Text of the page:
Tapachula, Mexico – Lying on a bed in a shelter for the undocumented, Honduran José Paz is recuperating from the amputation of his right foot, which occurred when he was pushed by a policeman and fell under the wheels of the “Train of Death,” which at the same time cut off his American dream.
“It is very painful when you remember how things happened. That federal policeman pushed me and I fell under the train, the wheel cut off my foot. This happened and now, today, I don’t want to go to the United States for that damned American dream. That is what fucked me up,” he told AFP in an angry tone.
José is one of the tens of thousands who every year board, on the run, the so-called “Train of Death” or “La Bestia,” a long, slow freight train on an uncertain schedule which, starting in Arriaga, Chiapas, in southern Mexico, takes a northern route toward Oaxaca and Veracruz with its load of corn, cement and undocumented migrants.
With light skin, dark green eyes and a sparse beard, this 31-year-old man recalls bitterly how he fell from the moving train, pushed by “that policeman,” on the outskirts of Coatzacoalcos, already in Veracruz, close to finishing his trip on La Bestia, but still a couple of thousand kilometers from the gringo border.
Originally from San Pedro Sula, Honduras, he arrived in Mexico in July and while he was getting ready to move on toward the United States, he did temporary jobs washing cars or helping out in small businesses.
After the accident happened, José asked to be taken in by a shelter named “Jesús el Buen Pastor” in Tapachula, Chiapas, where he has stayed for the past two months, together with other undocumented migrants, all of them injured, and some mutilated, by the train.
During the odyssey of 12 or 15 hours, sometimes more, the immigrants risk their lives constantly, as much from the risk of falling asleep and falling off as from being arrested when the train is stopped for a roundup by immigration officers or by criminals trying to capture illegals to demand ransom or to “sell” them as slave labor.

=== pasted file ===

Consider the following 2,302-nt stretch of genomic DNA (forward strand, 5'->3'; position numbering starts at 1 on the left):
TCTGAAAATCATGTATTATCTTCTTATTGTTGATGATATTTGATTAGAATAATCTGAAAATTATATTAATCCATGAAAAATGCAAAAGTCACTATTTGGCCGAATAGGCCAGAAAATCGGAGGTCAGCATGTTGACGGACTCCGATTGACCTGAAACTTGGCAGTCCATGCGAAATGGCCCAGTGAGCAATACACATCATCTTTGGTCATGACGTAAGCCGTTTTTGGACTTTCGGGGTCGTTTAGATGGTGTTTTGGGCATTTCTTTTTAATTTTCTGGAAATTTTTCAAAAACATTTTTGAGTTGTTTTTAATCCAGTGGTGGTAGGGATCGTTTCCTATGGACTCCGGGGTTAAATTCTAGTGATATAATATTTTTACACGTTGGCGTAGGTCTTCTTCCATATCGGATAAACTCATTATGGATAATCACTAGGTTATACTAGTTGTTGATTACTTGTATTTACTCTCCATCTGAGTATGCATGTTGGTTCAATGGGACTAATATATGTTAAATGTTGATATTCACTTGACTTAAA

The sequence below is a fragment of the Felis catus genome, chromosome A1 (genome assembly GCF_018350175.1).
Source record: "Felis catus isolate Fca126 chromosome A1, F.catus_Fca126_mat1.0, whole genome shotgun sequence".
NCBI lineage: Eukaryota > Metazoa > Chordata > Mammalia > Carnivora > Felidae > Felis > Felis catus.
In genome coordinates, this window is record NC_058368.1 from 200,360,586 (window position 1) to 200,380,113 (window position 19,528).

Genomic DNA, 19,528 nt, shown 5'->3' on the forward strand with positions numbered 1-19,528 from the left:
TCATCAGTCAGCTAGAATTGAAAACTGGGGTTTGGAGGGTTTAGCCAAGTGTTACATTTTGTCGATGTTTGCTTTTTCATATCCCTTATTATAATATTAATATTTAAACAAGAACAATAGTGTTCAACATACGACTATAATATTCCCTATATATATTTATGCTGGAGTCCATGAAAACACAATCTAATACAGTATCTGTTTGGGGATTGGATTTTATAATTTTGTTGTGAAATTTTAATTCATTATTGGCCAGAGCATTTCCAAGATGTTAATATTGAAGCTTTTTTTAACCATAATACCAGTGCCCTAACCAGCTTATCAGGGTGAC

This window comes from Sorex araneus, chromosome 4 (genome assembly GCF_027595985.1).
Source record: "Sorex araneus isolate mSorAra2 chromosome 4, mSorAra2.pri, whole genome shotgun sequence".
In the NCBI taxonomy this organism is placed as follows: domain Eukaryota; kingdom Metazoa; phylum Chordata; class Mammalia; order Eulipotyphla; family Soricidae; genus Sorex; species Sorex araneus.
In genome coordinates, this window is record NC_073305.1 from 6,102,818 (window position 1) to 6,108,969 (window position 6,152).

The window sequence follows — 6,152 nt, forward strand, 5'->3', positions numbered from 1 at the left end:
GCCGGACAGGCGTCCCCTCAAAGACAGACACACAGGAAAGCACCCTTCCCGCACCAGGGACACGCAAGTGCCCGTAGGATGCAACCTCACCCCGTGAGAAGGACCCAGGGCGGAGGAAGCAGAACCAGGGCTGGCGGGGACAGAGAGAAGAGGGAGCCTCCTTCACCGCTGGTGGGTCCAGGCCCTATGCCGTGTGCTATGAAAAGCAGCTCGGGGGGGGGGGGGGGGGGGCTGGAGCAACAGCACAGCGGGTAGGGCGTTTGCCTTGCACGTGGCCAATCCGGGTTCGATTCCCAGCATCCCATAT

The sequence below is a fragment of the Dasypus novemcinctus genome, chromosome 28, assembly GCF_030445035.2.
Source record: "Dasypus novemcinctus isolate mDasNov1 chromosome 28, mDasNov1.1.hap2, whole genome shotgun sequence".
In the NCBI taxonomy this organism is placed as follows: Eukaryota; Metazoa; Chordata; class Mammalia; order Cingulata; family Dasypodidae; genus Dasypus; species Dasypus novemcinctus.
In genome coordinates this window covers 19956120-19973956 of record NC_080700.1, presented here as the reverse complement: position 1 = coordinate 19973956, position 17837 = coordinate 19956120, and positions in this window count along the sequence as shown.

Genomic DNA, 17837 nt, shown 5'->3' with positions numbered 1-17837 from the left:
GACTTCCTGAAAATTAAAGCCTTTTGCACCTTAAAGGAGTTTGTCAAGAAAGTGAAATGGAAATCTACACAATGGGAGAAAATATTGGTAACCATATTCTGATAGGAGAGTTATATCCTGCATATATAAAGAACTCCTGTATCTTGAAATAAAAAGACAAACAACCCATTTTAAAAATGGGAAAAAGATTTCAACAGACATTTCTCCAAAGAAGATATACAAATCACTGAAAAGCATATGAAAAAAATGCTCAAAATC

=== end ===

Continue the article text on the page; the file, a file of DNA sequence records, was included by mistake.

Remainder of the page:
The journey by train for 28-year-old Salvadoran Luis Gerardo Santos was much shorter and with equally terrible results: he lost his leg when he failed in his attempt to board the train in Chiapas. “I didn’t grab onto the car very well and I slipped off.
“The train wheel crushed part of my leg,” said Santos, who, motivated by anxiety to rejoin his daughter in the United States, wants to continue the trip north, although he does not know when or how.
“I have a daughter in the Untied States and I want to get back to her,” added Santos, who was deported in 2005 after living there a couple of years. “I lost part of my body from wanting to go to the United States but I’m not afraid, I am going to try it again,” the Salvadoran says as tears fill his eyes.
In the Jesús el Buen Pastor shelter, other immigrants who have been mutilated hide; they don’t want to talk, “they keep their pain to themselves,” declares Carla Caravantes, one of those in charge of the shelter, which currently cares for some 20 of the injured.
Not far from this shelter for injured immigrants, in another part of Tapachula, is a reception center for the undocumented run by Mexican immigration authorities known as Estación Siglo 21. It is almost like a jail because of the strict security measures practiced inside it.
Women and men of different nationalities are taken there after being detained in various parts of Chiapas and are deported daily to their countries of origin. “I don’t want to be here any more. I’d rather they send me back to my country, but just get me out of here,” pleaded René Paramo, a dark-skinned Colombian, who was detained a week ago in Ciudad Hidalgo, on the southern Mexican border with Guatemala.